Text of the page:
Sugar, eggs, flour… We compare prices between France and Germany

A token in the cart and that’s it. Here we are in Kehl, Germany, at a strong discount brand well known to consumers. In this town next to Strasbourg it is common to hear French spoken. And for good reason, cross-border travelers come every day to do their shopping on this side of the Rhine. Despite raging inflation in Germany, with an increase of more than 7% in March (against + 4.5% in France) ?

As every week, Marine crosses the bridge of Europe that separates Strasbourg and Kehl to shop at this store. Not noticing any noticeable change upon checking out: “I didn’t necessarily feel any. Perhaps in fruits and vegetables? In any case, I think I save at least 10-15 euros a week compared to shopping in France. »

Prices “always more affordable than in France”

The same observation for Misha and her father Philippe. “The increase is slight on certain products, but prices are still generally more affordable than in France,” the two Strasbourg residents launch. For her part, Florence, a woman from Strasbourg who crosses the Rhine once a month for her purchases, notes, however, “increases higher than ours in certain products, such as sunflower oil or coffee.”

Finally, it is the Germans who notice the difference the most. Like Kehl resident Jürgen: “The increase is noticeable everywhere, not just here. As for oil, it is really extreme, because we went from 1.99 to 4.99 euros. Is it because of the war in Ukraine or because of the banks? I dont know… “

Fiona Härtel, responsible for economic promotion of the city of Kehl, suggests some ideas: “Obviously it has to do with the war in Ukraine, but the phenomenon of shortages of certain foods was already observed in Germany during the COVID-19 crisis. To oil, for example, people buy too much at once and accumulate it. It has more to do with people’s fear of what might happen in the future.”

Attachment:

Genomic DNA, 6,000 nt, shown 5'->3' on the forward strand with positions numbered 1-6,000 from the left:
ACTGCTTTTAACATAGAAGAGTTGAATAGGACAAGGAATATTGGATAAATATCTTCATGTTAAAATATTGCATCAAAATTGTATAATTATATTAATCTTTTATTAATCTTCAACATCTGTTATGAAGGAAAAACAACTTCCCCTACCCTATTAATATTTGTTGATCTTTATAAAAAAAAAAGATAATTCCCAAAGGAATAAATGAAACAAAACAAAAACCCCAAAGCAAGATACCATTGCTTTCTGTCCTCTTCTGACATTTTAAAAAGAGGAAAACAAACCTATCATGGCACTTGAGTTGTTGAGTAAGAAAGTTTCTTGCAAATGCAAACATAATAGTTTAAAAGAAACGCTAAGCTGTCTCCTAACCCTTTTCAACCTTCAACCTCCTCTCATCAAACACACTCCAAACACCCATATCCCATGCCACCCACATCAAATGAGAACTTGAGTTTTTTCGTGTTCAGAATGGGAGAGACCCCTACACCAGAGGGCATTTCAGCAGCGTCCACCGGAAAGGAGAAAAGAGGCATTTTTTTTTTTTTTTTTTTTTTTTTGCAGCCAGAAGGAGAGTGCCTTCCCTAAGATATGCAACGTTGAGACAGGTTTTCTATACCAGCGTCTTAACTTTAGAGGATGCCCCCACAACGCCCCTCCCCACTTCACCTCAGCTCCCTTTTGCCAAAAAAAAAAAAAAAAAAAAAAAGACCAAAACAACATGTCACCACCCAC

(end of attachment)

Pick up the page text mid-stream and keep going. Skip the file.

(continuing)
For certain food products, advantage for France

For the rush, “20 Minutes” has wanted to compare to see if it is still advantageous to buy in Germany, filling a cart with basic necessities (toothpaste, rice, pasta, eggs, sugar, etc.). Outcome ? In two stores of the same brand, the one in Kehl and the other in the Koenigshoffen district of Strasbourg, the basket is still cheaper in Germany (27.97 euros compared to 32.65 euros in France).

In detail it looks like this:

  • Coffee: €3.67 in France, €4.59 in Germany
  • Eggs: €2.79 in France vs. €3.29 in Germany
  • Toothpaste: €1.19 in France vs. €2.95 in Germany
  • Basmati rice: €1.95 in France vs. €1.99 in Germany
  • Pasta: €0.99 in France vs. €0.79 in Germany
  • Emmental: €3.27 in France vs. €1.59 in Germany
  • Nutella: €4.40 in France vs. €3.99 in Germany
  • Tomatoes: €3.49 in France vs. €2.19 in Germany
  • Sugar: 0.79 euros in France and Germany
  • Detergent: €3.92 in France vs. €2.35 in Germany
  • Toilet paper: €6.19 in France vs. €3.45 in Germany

In Kehl, products such as toilet paper or flour are even out of stock. Moral: It’s always good to shop in Germany, despite high coffee prices.

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